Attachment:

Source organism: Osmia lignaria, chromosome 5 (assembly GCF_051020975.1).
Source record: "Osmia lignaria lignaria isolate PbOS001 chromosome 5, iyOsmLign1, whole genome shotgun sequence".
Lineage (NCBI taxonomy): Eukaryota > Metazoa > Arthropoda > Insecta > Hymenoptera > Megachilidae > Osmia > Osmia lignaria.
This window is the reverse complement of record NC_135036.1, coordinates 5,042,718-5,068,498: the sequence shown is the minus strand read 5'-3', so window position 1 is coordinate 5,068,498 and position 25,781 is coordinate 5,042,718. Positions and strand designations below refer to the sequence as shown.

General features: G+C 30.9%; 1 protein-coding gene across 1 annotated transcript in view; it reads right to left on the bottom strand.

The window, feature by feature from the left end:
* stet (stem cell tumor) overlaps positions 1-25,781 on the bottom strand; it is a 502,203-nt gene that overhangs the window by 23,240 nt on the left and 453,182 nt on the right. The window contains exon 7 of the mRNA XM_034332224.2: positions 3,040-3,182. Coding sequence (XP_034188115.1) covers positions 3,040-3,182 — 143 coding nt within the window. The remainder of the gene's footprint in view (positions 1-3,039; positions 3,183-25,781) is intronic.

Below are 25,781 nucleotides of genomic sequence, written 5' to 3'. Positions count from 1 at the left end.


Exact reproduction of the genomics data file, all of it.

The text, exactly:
Source organism: Osmia lignaria, chromosome 5 (assembly GCF_051020975.1).
Source record: "Osmia lignaria lignaria isolate PbOS001 chromosome 5, iyOsmLign1, whole genome shotgun sequence".
Lineage (NCBI taxonomy): Eukaryota > Metazoa > Arthropoda > Insecta > Hymenoptera > Megachilidae > Osmia > Osmia lignaria.
This window is the reverse complement of record NC_135036.1, coordinates 5,042,718-5,068,498: the sequence shown is the minus strand read 5'-3', so window position 1 is coordinate 5,068,498 and position 25,781 is coordinate 5,042,718. Positions and strand designations below refer to the sequence as shown.

General features: G+C 30.9%; 1 protein-coding gene across 1 annotated transcript in view; it reads right to left on the bottom strand.

The window, feature by feature from the left end:
* stet (stem cell tumor) overlaps positions 1-25,781 on the bottom strand; it is a 502,203-nt gene that overhangs the window by 23,240 nt on the left and 453,182 nt on the right. The window contains exon 7 of the mRNA XM_034332224.2: positions 3,040-3,182. Coding sequence (XP_034188115.1) covers positions 3,040-3,182 — 143 coding nt within the window. The remainder of the gene's footprint in view (positions 1-3,039; positions 3,183-25,781) is intronic.

Below are 25,781 nucleotides of genomic sequence, written 5' to 3'. Positions count from 1 at the left end.